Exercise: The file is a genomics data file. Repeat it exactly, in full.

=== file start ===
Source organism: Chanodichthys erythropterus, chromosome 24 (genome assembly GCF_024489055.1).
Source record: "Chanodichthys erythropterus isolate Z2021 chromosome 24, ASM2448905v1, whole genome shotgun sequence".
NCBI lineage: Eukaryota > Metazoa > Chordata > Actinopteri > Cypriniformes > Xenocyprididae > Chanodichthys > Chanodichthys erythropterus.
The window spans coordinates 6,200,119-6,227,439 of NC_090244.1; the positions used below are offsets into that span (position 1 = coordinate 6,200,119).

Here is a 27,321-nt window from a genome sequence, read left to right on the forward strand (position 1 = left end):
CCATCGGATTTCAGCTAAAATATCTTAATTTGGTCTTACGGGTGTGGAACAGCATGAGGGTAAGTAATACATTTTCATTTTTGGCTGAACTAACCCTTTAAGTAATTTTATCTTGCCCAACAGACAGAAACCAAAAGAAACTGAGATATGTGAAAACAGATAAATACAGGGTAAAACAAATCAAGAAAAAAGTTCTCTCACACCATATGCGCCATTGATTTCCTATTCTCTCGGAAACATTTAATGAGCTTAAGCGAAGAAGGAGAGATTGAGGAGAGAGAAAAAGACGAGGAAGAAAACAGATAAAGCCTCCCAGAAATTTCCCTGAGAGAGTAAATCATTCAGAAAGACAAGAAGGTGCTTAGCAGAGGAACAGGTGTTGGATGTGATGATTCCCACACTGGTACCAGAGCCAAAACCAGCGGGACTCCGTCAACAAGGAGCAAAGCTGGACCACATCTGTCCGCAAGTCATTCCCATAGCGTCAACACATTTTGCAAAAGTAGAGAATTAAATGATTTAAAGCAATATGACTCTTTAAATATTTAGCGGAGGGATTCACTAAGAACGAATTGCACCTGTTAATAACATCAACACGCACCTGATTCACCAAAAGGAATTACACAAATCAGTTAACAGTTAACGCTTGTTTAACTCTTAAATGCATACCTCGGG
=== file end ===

Source organism: Chanodichthys erythropterus, chromosome 24 (genome assembly GCF_024489055.1).
Source record: "Chanodichthys erythropterus isolate Z2021 chromosome 24, ASM2448905v1, whole genome shotgun sequence".
NCBI lineage: Eukaryota > Metazoa > Chordata > Actinopteri > Cypriniformes > Xenocyprididae > Chanodichthys > Chanodichthys erythropterus.
The window spans coordinates 6,200,119-6,227,439 of NC_090244.1; the positions used below are offsets into that span (position 1 = coordinate 6,200,119).

Here is a 27,321-nt window from a genome sequence, read left to right on the forward strand (position 1 = left end):
CCATCGGATTTCAGCTAAAATATCTTAATTTGGTCTTACGGGTGTGGAACAGCATGAGGGTAAGTAATACATTTTCATTTTTGGCTGAACTAACCCTTTAAGTAATTTTATCTTGCCCAACAGACAGAAACCAAAAGAAACTGAGATATGTGAAAACAGATAAATACAGGGTAAAACAAATCAAGAAAAAAGTTCTCTCACACCATATGCGCCATTGATTTCCTATTCTCTCGGAAACATTTAATGAGCTTAAGCGAAGAAGGAGAGATTGAGGAGAGAGAAAAAGACGAGGAAGAAAACAGATAAAGCCTCCCAGAAATTTCCCTGAGAGAGTAAATCATTCAGAAAGACAAGAAGGTGCTTAGCAGAGGAACAGGTGTTGGATGTGATGATTCCCACACTGGTACCAGAGCCAAAACCAGCGGGACTCCGTCAACAAGGAGCAAAGCTGGACCACATCTGTCCGCAAGTCATTCCCATAGCGTCAACACATTTTGCAAAAGTAGAGAATTAAATGATTTAAAGCAATATGACTCTTTAAATATTTAGCGGAGGGATTCACTAAGAACGAATTGCACCTGTTAATAACATCAACACGCACCTGATTCACCAAAAGGAATTACACAAATCAGTTAACAGTTAACGCTTGTTTAACTCTTAAATGCATACCTCGGG